‘Speaking, writing, and discoursing are not mere acts of communication; they are above all acts of compulsion. Please follow me. Trust me, for deep feeling and understanding require total commitment.’ — Trinh T Minh-ha

 

‘If we look at the process of “understanding” beings and ideas as it operates in western society, we find that it is founded on an insistence on this kind of transparency. In order to “understand” and therefore accept you, I must reduce your density to this scale of conceptual measurement which gives me a basis for comparisons and perhaps for judgements.’ — Edouard Glissant

 

 

The induction/introduction 

 

We often feel distressed and — after our pain subsides — disappointed with how the condition of psychosis and people experiencing the schizophrenia spectrum have been used in writing. The guise of ‘understanding’ illness provides cover for morbid, controlling curiosities that play into sensationalised and market-driven entertainment. We search for a detour, unsure if there is another way. We as the authors of this work also acknowledge our complicity in the value-adding cycle — and so — this is an attempt to return to and concentrate on the ethics of our representations.

 

‘Who am I?’ is a different question from ‘who are we?’ The individual identities and lonelinesses in our exchanges have been blurred. Who speaks and who responds is realigned and misaligned. We break our lines with the hope for this utterance to unlock rather than latch. Or affirm. Yet — though we blur — it would be antithetical to publish this piece anonymously. As two people who happen to read/write/live inextricably with the matters explored across these lines — we take responsibility for our urges to produce and perform our expressions through this exchange.

 

We have attempted to ensure that the individuals referred to within this exchange are not reduced to dominant diagnostic and social scripts. In the process of writing we find no system of representation contains their/our/these experiences. For instance, the concept of ‘episode’ seems a strained and ineffective narratorial device, inaccurately suggesting emplotment. Experience is neither sequential nor isolated. Yet the episode persists even as we try to relate in another way. We search for another way of expressing, all the while with our old books and tongues and the adamance that our perceptions of who we love and care for should not be central — ours is a secondary experience. It is a painful and loving privilege even to reflect and write about such subject matters. We are aware of our intentionality. And we observe our intentions to render openness and reject simplification slips, resists and snares on the lines. They thicken and become something else, unintended and unknown.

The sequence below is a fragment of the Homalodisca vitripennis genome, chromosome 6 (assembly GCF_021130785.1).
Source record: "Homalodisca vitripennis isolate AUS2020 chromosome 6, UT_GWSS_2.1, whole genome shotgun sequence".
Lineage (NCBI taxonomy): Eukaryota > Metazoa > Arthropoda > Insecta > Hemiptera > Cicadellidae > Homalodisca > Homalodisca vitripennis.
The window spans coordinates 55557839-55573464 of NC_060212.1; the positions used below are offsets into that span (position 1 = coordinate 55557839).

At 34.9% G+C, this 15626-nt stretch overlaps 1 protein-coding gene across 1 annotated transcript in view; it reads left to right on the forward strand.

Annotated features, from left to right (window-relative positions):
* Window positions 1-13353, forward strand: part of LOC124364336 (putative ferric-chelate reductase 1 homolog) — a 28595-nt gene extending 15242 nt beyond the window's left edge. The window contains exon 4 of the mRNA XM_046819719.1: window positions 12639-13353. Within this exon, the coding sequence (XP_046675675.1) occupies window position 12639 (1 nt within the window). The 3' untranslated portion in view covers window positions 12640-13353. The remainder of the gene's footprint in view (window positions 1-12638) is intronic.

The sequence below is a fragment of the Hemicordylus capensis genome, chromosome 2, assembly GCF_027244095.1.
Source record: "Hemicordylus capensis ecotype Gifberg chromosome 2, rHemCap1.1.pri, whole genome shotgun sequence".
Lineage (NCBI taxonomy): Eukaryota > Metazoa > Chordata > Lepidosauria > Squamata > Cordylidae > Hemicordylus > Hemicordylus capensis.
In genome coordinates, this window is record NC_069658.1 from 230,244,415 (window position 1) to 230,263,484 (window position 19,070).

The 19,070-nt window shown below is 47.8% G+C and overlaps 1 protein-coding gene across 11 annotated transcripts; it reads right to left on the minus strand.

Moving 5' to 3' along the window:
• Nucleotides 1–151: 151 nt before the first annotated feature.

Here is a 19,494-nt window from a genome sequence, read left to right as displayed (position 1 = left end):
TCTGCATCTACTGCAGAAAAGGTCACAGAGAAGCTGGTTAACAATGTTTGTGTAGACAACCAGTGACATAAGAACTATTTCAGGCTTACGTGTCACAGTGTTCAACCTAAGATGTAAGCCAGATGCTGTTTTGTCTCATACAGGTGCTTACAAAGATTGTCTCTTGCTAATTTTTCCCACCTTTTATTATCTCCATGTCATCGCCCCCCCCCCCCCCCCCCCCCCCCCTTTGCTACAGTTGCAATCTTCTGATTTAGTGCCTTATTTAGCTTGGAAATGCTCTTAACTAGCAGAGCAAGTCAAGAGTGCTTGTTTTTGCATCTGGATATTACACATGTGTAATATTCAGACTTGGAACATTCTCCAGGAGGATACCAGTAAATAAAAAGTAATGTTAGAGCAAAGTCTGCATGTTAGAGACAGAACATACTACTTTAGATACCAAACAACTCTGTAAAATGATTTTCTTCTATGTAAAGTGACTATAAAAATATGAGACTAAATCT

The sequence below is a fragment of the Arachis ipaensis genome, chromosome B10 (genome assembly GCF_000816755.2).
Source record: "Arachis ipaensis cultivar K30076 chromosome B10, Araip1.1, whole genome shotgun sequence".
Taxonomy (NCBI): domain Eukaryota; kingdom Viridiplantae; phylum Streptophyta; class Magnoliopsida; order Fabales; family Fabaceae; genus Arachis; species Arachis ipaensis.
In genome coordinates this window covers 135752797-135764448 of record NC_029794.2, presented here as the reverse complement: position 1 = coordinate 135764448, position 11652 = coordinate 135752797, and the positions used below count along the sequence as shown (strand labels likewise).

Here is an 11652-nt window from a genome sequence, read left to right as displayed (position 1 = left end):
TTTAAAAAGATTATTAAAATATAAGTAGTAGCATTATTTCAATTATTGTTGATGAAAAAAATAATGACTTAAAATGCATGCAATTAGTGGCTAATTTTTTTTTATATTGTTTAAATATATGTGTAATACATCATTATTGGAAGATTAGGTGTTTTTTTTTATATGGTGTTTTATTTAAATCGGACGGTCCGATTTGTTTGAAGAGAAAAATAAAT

You are given the opportunity to read, reject and absorb as you will. We ask that you consider your desire to understand. Like Trinh T Minh-ha, we ask for deep feeling. Like Edouard Glissant, we demand the right to opacity.

 

 

The foreword/forewarning

 

On creating discourse, I’ll just start —

We’re not really given a choice

where/when we begin our lives & I feel

this connection when beginning

weighted conversations —

there’s a strain to lift or to push down

or against & this means there will

be leakage, like pressing lilies

between a discarded phone book

without removing the stamen

& yet why must I feel that there’s a heaviness

when I understand that me writing

to you is an attempt to ease & alleviate —

 

It’s like the train that shakes the walls

of my mum’s — she’s poor

so there’s the freight train

& she lives alone.

 

I read this nod, nod, nodding. Thank you

for these problems. Yes — what little choice

we have when beginning these exchanges

& the awful tendency to do this is actually the reason

I started therapy in the first place. My first

appointment was about ten years ago, eleven

years ago.

 

I remember when we were talking the last

time we saw each other —

we wanted to work out a kind of way

in which we discourse on the roles

of psychosis, of violence, of trauma

& the ways they are & aren’t represented

in dominant modes of narrative, to rewrite

or reshape as a challenge, as a procedure of ethics

to open rather than to close & yet such

alternative perspectives have been sensed

from our own piercing angles of reality —

There’s a return to the subjective & the who

speaks on behalf of or for — like a drop earring

there is a dangling —

 

Scared of mishandling the actuality

because it’s more than a truth

the figure of the I leans so much

when italicised — like a slash / & a slash

can be vicious or instructive like separating

the features of a text — or the physical

body — so perhaps for the love

of Barthes & for the love of our subjects

we rely on ‘the I, in order to stage an

utterance, not an analysis.’

 

 

The from/form

 

We are now the I & the / within

this script & this text holds our voices.

In ‘The Gender of Sound’, Anne Carson

writes: ‘There is the haunting garrulity